Hard Work Leads To Successful Transfer
Joseiry Santos isn’t afraid of hard work. And that quality should serve her well at UMass Lowell, where she transferred last fall after earning her Associate Degree in Criminal Justice and a Law Enforcement Certificate with honors from Northern Essex last spring.
This ambitious 25-year-old has a motto — “Hard doesn’t mean you cannot do it” — and she lives it daily.
Raised in the Dominican Republic, she enrolled in Northern Essex’s English as a Second Language (ESL) Program in 2008. After improving her English skills, she selected the Criminal Justice Program, based on her interest in the field.
An internship in the Lawrence Probation Department confirmed that she had made the right career choice—“I loved it,” she says—and she made plans to transfer to UMass Lowell.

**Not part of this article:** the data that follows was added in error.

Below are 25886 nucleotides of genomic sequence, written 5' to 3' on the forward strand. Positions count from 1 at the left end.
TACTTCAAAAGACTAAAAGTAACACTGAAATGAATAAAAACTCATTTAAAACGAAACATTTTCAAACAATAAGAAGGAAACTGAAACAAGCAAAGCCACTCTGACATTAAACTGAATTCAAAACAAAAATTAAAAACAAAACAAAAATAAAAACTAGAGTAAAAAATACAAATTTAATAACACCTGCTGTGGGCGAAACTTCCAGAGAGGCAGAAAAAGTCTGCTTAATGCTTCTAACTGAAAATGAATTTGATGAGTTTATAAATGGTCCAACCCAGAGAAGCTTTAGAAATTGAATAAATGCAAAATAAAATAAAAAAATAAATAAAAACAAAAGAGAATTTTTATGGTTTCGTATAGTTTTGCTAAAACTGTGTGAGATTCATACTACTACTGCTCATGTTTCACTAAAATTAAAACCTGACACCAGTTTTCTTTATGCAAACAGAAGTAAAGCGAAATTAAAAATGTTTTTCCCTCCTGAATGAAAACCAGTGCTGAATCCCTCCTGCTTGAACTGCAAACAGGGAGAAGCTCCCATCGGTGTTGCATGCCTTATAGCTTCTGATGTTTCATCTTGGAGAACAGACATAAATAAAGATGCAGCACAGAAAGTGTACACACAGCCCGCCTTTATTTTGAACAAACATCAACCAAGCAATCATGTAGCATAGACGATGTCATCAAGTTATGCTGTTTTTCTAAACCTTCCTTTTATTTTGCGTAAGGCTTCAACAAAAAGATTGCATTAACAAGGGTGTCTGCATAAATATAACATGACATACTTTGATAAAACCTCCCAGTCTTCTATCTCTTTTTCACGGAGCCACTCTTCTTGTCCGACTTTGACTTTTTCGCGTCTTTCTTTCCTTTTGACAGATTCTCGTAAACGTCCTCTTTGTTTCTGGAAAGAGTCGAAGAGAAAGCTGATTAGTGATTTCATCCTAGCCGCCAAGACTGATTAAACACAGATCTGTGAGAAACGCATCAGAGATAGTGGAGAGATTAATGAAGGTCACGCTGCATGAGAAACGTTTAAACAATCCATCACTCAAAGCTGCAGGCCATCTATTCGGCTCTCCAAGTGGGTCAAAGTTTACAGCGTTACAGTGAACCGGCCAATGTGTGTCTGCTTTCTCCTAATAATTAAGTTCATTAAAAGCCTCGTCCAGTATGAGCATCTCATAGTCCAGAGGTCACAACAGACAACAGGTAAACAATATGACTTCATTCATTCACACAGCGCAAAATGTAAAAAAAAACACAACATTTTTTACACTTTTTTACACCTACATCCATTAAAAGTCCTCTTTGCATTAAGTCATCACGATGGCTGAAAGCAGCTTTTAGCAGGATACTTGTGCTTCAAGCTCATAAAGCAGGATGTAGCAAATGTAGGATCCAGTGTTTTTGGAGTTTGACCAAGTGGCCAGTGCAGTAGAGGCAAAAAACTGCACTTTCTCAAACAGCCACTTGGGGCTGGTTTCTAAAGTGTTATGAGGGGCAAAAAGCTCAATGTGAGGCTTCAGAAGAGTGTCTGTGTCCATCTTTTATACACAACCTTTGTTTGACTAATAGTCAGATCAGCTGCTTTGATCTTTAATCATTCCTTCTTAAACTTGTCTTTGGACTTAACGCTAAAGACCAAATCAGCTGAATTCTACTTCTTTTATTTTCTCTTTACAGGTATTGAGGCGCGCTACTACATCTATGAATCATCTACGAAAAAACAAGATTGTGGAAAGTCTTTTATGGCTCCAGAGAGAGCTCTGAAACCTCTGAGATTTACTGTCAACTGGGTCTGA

Joseiry was accepted into UMass Lowell’s bachelor’s to master’s program, an accelerated program which will lead to a master’s in criminal justice.
Her transfer to UMass Lowell was seamless, according to Joseiry, who qualified for free tuition at the university—a $1,500 value—based on her grade point average at
As a participant in the PACE Program, a federally-funded support program for first generation and low income students, Joseiry received help with applying to
UMass Lowell. “PACE staff helped me find the right college and apply,” said Joseiry. “They also scheduled visits to UMass Lowell and other four-year colleges.”
Joseiry admits it hasn’t been easy. On her own financially, she has worked full time throughout her education in a variety of entry-level jobs from fast-food manager to a sales clerk at an automotive store. “I have a goal that I really want to achieve and I’m going to keep going until the end,” she says. “Getting a college education is important to me and to my family.”